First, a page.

• $\begingroup$ Here is what I got, and please correct me if I am wrong. 1- In time of wars governments borrow from its citizens not from other countries. 2- Since the government is borrowing from the citizens, it can't borrow more than what they can produce, which is the GDP. So a government can't borrow in a year more than its country GDP. Were these correct ? $\endgroup$ Feb 23, 2015 at 4:41
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    $\begingroup$ not quite. GDP only measures economic output that year. So, the value of all accumulated assets is not counted towards GDP. When taxes come from income and profits, it can only be a portion of GDP. If the government starts to seize assets, it could take potentially much, much more than GDP. Same with government debt-- depending on the wealth of it's citizens, and how willing they are to loan money to the government, it could theoretically borrow more than GDP. Debt is nicer than seizure since it lets citizens willingly give and promises a future reward rather than just taking. $\endgroup$ Feb 23, 2015 at 4:45
  • $\begingroup$ Yes I agree its possible to borrow more than your GDP, but still, you wouldn't be able to produce and gets services for more than your GDP. So it would be unwise to do that. What I don't understand now is the idea of how the government owes the people. Like say if there was another world war, how can people "lend" their government to defend them ? shouldn't people contribute more than taxes in times of huge wars instead of just handicapping the government ? Because if they don't, it's their country that will lose the war and so they will lose everything. $\endgroup$ Feb 23, 2015 at 11:05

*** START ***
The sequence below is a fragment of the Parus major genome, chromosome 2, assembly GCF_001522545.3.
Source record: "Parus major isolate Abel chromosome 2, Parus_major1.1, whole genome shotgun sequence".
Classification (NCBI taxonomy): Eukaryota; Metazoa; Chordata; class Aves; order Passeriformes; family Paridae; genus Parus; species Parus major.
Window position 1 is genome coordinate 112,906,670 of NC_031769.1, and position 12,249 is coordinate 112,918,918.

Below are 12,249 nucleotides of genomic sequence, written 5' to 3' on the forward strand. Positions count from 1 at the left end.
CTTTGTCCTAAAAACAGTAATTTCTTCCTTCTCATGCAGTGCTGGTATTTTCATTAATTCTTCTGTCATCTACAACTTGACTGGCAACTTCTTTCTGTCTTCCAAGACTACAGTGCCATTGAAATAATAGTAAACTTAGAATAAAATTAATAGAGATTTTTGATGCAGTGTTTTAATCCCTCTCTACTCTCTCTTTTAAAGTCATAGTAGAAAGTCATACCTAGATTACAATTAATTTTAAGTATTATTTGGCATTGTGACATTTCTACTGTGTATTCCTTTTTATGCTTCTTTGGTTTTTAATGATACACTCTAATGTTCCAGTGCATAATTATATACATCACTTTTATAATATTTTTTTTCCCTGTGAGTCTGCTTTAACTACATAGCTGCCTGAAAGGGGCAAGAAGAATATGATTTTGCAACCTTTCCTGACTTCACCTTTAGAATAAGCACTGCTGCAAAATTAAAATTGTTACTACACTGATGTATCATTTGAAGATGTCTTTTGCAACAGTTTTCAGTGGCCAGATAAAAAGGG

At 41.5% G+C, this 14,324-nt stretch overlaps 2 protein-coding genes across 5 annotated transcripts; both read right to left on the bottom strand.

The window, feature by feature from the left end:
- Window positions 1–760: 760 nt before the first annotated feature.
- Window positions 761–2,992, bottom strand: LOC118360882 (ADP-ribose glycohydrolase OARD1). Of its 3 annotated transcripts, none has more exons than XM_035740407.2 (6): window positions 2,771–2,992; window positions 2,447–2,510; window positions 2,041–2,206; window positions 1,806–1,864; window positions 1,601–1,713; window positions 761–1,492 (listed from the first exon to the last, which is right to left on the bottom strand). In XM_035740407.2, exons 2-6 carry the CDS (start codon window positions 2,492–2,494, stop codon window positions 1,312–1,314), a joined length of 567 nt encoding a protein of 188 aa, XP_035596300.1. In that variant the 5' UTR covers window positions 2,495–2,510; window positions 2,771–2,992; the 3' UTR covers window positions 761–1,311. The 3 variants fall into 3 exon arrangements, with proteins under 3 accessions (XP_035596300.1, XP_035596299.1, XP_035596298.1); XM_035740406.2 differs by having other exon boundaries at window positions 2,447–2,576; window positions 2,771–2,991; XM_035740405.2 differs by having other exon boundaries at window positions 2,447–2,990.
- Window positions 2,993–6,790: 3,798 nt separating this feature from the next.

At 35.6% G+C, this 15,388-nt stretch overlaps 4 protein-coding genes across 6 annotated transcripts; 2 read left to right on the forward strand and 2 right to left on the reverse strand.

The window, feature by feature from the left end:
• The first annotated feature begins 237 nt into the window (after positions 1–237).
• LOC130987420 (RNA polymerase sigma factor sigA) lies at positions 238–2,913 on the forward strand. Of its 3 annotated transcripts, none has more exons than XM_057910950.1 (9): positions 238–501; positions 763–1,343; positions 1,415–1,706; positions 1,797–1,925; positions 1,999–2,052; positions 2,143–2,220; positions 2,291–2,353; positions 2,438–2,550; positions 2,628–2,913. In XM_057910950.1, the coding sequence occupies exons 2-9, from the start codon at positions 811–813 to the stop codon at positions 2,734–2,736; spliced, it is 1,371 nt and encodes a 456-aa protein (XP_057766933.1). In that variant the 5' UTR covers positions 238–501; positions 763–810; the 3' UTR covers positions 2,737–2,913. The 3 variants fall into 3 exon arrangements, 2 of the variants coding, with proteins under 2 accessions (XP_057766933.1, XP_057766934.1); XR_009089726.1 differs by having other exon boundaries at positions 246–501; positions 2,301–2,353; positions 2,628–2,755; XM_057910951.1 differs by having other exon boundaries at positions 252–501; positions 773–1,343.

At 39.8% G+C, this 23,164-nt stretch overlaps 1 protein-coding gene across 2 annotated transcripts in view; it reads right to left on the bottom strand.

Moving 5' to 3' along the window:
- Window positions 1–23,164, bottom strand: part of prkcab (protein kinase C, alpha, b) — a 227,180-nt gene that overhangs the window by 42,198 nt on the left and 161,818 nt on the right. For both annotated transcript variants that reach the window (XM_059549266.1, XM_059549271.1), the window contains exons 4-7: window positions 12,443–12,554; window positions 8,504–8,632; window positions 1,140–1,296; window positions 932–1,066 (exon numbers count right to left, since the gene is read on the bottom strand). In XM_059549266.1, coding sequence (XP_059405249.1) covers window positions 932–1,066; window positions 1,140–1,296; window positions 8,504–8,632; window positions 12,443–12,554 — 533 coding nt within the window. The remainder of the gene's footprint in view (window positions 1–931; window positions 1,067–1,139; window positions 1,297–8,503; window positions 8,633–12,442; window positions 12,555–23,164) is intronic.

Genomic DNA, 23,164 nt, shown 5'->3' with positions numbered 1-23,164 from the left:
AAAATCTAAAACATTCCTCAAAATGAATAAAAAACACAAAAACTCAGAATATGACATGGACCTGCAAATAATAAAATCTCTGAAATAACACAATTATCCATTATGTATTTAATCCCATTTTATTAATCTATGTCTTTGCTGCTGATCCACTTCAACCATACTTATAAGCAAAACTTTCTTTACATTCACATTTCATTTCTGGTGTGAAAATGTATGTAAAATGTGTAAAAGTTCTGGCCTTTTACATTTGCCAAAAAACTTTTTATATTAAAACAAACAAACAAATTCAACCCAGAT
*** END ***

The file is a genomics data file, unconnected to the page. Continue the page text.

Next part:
• $\begingroup$ Also, what did other countries do ? The soviet union for example. How did they get money to finance WW2 ? $\endgroup$ Feb 23, 2015 at 11:23
  • $\begingroup$ @AbanobEbrahim The total amount of assets and money in a country is much larger than the GDP. Since you'd be taking that money and using it on goods and services, it would actually increase production therefore increasing GDP. Taxation reduces the amount of money that companies and individuals have to spend, which could hurt the economy. Issuing bonds however, takes money from people who can afford to spare it, and they won't mind as much since they are receiving an investment instead of having the money taken away from them. $\endgroup$ Feb 23, 2015 at 14:54

Wars increase public debts only if the Government does not have enough money to finance the costs of war.

As a war is always very costly, governments end up borrowing to finance it, but the relation between going to war and borrowing money is not automatic, it is rather an 'imperfection' of the money market.

Asking what would have happened if the US had financed the WW's from its production and services is not a right question. The value created by 'production and services' belong to individuals, they are private property (the very fundamental feature of free exchange market economies). It is true that the Government contributes to total GDP, that's why the question is not right since the Government does not own all the money from production and services.

  • $\begingroup$ Great. Everything makes sense now. But how about other countries with different policies ? As far as I understand, the Soviet union economy was based on system of state ownership, so would the government still borrow from the people to finance the war in this case ? $\endgroup$ Feb 23, 2015 at 13:36
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    $\begingroup$ In a communist system there's no borrowing since the Government already owns all the money. $\endgroup$ Feb 23, 2015 at 13:59